How to Safely Make Changes to Your Horse’s Feed

If you are thinking about switching up your horse’s brand of feed, consider these factors first.

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It is important to make feed changes gradually to avoid digestive upset. | iStock

Q: I recently received a voucher for a couple of free bags of feed from a large, reputable company. It’s not, however, the brand I currently feed my horses. Can I safely switch from one brand’s performance horse feed to the other’s and back again to take advantage of this offer?

A: First of all, congratulations on receiving some free bags of feed! This can definitely help with your feed budget, considering the current cost of a bag of feed. It’s also great that you are aware that any abrupt changes to your horse’s diet can cause digestive upset.

The horse’s digestive tract is very sensitive to abrupt changes in diet, and a change made too quickly can lead to health issues such as diarrhea or colic. So, your goal with this new feed is to make modifications gradually. If you can choose the specific feed, I recommend finding one that is very similar to what you are currently feeding in nutrient content, ingredients, and processing (pelleted, extruded, or textured). Refer to this article on how to read a feed tag if you don’t know how to check this information.

If you are only getting a few free bags of feed, then use the new feed just as a partial replacement until it is all used. You should start with only replacing about ¼ of each grain meal with the new feed, so if a meal is 4 pounds, use 1 pound of the new feed and 3 pounds of the old feed. After a few days (four or five should be sufficient) you could increase to feeding ½ the meal in the new feed, so 2 pounds of the new feed and 2 pounds of the old feed. The two feeds should be thoroughly mixed together so the horse can’t sift through and separate out one feed. Plan to make a similar transition back to your regular feed as the stored amount of the free feed starts to decrease.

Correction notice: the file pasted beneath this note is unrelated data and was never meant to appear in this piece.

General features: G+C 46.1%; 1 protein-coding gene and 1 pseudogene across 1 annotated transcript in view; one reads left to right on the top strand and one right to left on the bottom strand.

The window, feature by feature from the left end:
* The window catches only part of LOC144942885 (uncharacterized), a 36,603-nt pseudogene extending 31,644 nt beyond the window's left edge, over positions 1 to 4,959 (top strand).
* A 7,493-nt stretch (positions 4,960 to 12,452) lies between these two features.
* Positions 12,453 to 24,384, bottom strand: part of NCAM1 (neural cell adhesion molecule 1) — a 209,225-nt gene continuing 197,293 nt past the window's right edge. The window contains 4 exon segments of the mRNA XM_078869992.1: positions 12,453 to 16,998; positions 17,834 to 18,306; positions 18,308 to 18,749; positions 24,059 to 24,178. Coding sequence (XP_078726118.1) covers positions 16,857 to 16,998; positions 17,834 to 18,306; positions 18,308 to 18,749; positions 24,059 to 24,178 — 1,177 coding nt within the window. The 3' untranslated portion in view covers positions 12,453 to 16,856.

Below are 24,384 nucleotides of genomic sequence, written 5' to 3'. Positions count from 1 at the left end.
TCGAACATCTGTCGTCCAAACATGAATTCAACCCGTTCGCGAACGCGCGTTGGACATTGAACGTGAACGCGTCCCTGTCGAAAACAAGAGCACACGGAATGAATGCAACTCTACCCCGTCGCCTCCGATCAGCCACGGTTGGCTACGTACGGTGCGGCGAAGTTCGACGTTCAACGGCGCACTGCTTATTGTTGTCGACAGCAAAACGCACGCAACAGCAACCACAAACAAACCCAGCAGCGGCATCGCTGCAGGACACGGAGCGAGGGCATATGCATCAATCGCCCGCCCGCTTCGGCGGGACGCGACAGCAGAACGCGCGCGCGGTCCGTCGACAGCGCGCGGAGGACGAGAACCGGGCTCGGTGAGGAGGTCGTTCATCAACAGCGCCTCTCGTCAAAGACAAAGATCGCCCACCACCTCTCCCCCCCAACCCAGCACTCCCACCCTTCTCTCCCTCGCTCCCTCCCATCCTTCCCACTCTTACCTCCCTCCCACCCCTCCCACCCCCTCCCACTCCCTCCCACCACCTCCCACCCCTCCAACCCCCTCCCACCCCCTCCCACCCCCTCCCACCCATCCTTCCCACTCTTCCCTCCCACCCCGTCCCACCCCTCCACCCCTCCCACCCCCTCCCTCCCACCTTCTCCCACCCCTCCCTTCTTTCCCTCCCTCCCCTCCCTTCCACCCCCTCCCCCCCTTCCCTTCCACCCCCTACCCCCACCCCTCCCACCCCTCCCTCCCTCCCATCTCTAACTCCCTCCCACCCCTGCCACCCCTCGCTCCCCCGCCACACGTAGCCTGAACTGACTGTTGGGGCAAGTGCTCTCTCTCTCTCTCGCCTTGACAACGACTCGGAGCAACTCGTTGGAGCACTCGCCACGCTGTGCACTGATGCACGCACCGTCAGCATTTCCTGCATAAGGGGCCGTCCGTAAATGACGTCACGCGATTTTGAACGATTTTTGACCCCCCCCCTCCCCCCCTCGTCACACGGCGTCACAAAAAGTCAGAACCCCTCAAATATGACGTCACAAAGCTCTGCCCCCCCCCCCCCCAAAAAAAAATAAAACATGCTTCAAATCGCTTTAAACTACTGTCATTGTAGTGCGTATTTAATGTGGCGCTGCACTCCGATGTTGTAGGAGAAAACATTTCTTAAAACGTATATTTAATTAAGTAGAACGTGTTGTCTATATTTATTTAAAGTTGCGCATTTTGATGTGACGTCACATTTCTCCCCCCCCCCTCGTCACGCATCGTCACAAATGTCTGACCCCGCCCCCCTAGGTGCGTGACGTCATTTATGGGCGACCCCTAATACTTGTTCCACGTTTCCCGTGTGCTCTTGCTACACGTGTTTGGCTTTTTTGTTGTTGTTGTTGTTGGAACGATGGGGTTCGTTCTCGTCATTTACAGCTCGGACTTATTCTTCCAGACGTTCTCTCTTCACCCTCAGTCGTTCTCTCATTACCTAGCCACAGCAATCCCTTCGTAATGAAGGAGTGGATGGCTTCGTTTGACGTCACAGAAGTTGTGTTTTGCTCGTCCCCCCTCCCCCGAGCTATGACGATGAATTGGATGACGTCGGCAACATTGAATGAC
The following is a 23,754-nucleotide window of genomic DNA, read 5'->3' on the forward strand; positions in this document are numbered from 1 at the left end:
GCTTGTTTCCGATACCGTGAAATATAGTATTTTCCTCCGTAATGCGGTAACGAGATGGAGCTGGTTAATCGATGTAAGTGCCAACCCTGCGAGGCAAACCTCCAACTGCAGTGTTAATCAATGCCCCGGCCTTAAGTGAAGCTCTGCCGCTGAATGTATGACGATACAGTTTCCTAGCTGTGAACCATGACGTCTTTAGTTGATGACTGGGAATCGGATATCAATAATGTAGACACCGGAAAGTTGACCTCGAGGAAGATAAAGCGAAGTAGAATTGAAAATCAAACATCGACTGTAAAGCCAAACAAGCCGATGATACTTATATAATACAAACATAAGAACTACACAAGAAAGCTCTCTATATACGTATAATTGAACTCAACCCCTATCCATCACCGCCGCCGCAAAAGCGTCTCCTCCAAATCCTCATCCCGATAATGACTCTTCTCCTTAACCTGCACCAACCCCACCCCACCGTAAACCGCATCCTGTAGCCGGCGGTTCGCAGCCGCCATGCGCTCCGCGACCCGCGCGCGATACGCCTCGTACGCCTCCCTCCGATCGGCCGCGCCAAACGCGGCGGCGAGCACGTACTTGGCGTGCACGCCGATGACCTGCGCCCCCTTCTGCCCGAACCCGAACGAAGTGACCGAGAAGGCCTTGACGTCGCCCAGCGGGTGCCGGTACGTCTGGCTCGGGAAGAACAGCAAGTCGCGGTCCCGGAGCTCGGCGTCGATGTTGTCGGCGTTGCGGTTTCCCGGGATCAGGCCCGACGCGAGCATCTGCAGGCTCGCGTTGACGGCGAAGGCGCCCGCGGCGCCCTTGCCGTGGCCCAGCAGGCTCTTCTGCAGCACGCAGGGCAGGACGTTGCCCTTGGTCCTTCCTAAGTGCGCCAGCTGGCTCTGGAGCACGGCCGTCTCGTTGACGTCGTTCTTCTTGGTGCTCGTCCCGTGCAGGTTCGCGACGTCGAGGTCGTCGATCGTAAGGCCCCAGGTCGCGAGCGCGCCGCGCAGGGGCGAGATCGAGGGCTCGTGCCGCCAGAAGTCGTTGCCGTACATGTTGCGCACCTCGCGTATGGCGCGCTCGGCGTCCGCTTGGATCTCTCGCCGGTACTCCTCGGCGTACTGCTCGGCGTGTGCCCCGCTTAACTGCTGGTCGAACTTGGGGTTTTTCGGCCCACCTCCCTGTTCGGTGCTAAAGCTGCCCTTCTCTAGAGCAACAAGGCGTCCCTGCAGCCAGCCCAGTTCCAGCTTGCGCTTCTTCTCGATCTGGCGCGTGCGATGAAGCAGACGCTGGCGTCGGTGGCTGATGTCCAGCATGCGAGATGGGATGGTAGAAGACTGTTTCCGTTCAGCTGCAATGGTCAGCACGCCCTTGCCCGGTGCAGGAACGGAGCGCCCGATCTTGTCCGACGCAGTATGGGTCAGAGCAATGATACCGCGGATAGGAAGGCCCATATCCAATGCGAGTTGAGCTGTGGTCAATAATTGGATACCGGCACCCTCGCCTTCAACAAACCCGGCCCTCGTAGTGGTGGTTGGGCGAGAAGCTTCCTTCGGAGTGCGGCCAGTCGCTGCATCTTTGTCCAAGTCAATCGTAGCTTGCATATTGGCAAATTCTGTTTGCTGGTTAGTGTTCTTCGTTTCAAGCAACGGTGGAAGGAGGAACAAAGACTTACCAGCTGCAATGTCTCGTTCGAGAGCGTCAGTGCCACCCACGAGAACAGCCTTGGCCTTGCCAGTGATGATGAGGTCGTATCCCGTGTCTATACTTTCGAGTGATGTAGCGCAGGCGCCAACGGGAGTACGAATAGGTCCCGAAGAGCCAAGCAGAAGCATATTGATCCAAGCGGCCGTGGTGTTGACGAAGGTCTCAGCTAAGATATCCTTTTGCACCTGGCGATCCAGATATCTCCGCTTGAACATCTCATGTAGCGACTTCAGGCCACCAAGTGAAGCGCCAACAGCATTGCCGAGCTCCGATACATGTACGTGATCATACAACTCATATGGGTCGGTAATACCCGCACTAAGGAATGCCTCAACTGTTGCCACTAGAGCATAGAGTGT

If you choose to switch to the new feed completely, you should plan to make a gradual transition over about two weeks. Again, start by switching out about ¼ of each meal with the new feed. After about four to five days, increase the new feed to about ½ of each meal. The new feed can be increased to about ¾ of the meal after another four or five days, and then the new feed can make up the entire meal four to five days after. When making a complete transition you will want to make sure you have enough of the old feed to make this gradual change.

Also consider how you plan to store the new feed, as this might affect how quickly you want to use it. If you must pick all the bags up at once, make sure you can store them off the ground, such as on a pallet, so they don’t collect moisture and then mold. In warmer months you will need to finish using the feed more quickly than in colder months. Also check to see if the feed has an expiration date on the label, and make sure you use it before this date.


Written by:

Janice L. Holland, PhD, is an Associate Professor and Director of Equine Studies at Wilson College in Chambersburg, Pennsylvania. A graduate of both Penn State and Virginia Tech, her equine interests include nutrition and behavior, as well as amateur photography. When not involved in horse activities she enjoys spending time outdoors enjoying nature.

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